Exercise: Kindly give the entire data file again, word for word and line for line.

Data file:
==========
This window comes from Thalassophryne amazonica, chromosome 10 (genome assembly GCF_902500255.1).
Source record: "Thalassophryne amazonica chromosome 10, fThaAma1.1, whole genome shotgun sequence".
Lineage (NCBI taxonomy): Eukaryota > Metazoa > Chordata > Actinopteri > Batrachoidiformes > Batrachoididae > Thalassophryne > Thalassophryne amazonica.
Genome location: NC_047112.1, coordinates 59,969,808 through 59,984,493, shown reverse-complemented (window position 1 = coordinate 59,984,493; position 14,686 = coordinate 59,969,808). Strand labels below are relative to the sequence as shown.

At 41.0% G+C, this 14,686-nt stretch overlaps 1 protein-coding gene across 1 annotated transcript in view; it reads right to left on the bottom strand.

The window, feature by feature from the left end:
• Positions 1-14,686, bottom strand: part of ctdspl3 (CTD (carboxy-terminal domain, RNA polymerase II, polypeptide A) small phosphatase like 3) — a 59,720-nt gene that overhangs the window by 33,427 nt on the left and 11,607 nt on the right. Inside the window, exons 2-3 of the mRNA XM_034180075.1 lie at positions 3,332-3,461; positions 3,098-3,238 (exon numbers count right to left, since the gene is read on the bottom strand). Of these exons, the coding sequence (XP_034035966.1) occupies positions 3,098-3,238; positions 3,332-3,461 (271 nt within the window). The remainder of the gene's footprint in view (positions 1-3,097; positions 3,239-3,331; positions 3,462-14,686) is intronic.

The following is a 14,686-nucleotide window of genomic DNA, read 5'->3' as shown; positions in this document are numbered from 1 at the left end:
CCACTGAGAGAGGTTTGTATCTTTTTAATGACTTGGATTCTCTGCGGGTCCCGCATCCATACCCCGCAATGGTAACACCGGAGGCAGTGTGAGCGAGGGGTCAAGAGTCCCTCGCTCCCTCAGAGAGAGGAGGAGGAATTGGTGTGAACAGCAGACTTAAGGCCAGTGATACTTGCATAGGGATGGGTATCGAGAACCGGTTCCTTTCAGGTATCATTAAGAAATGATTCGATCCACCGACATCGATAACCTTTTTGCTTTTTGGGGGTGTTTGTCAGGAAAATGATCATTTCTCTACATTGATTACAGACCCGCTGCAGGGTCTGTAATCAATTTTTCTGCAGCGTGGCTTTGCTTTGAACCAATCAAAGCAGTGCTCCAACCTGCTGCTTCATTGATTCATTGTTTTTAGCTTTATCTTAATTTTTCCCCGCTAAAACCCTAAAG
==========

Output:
This window comes from Thalassophryne amazonica, chromosome 10 (genome assembly GCF_902500255.1).
Source record: "Thalassophryne amazonica chromosome 10, fThaAma1.1, whole genome shotgun sequence".
Lineage (NCBI taxonomy): Eukaryota > Metazoa > Chordata > Actinopteri > Batrachoidiformes > Batrachoididae > Thalassophryne > Thalassophryne amazonica.
Genome location: NC_047112.1, coordinates 59,969,808 through 59,984,493, shown reverse-complemented (window position 1 = coordinate 59,984,493; position 14,686 = coordinate 59,969,808). Strand labels below are relative to the sequence as shown.

At 41.0% G+C, this 14,686-nt stretch overlaps 1 protein-coding gene across 1 annotated transcript in view; it reads right to left on the bottom strand.

The window, feature by feature from the left end:
• Positions 1-14,686, bottom strand: part of ctdspl3 (CTD (carboxy-terminal domain, RNA polymerase II, polypeptide A) small phosphatase like 3) — a 59,720-nt gene that overhangs the window by 33,427 nt on the left and 11,607 nt on the right. Inside the window, exons 2-3 of the mRNA XM_034180075.1 lie at positions 3,332-3,461; positions 3,098-3,238 (exon numbers count right to left, since the gene is read on the bottom strand). Of these exons, the coding sequence (XP_034035966.1) occupies positions 3,098-3,238; positions 3,332-3,461 (271 nt within the window). The remainder of the gene's footprint in view (positions 1-3,097; positions 3,239-3,331; positions 3,462-14,686) is intronic.

The following is a 14,686-nucleotide window of genomic DNA, read 5'->3' as shown; positions in this document are numbered from 1 at the left end:
CCACTGAGAGAGGTTTGTATCTTTTTAATGACTTGGATTCTCTGCGGGTCCCGCATCCATACCCCGCAATGGTAACACCGGAGGCAGTGTGAGCGAGGGGTCAAGAGTCCCTCGCTCCCTCAGAGAGAGGAGGAGGAATTGGTGTGAACAGCAGACTTAAGGCCAGTGATACTTGCATAGGGATGGGTATCGAGAACCGGTTCCTTTCAGGTATCATTAAGAAATGATTCGATCCACCGACATCGATAACCTTTTTGCTTTTTGGGGGTGTTTGTCAGGAAAATGATCATTTCTCTACATTGATTACAGACCCGCTGCAGGGTCTGTAATCAATTTTTCTGCAGCGTGGCTTTGCTTTGAACCAATCAAAGCAGTGCTCCAACCTGCTGCTTCATTGATTCATTGTTTTTAGCTTTATCTTAATTTTTCCCCGCTAAAACCCTAAAG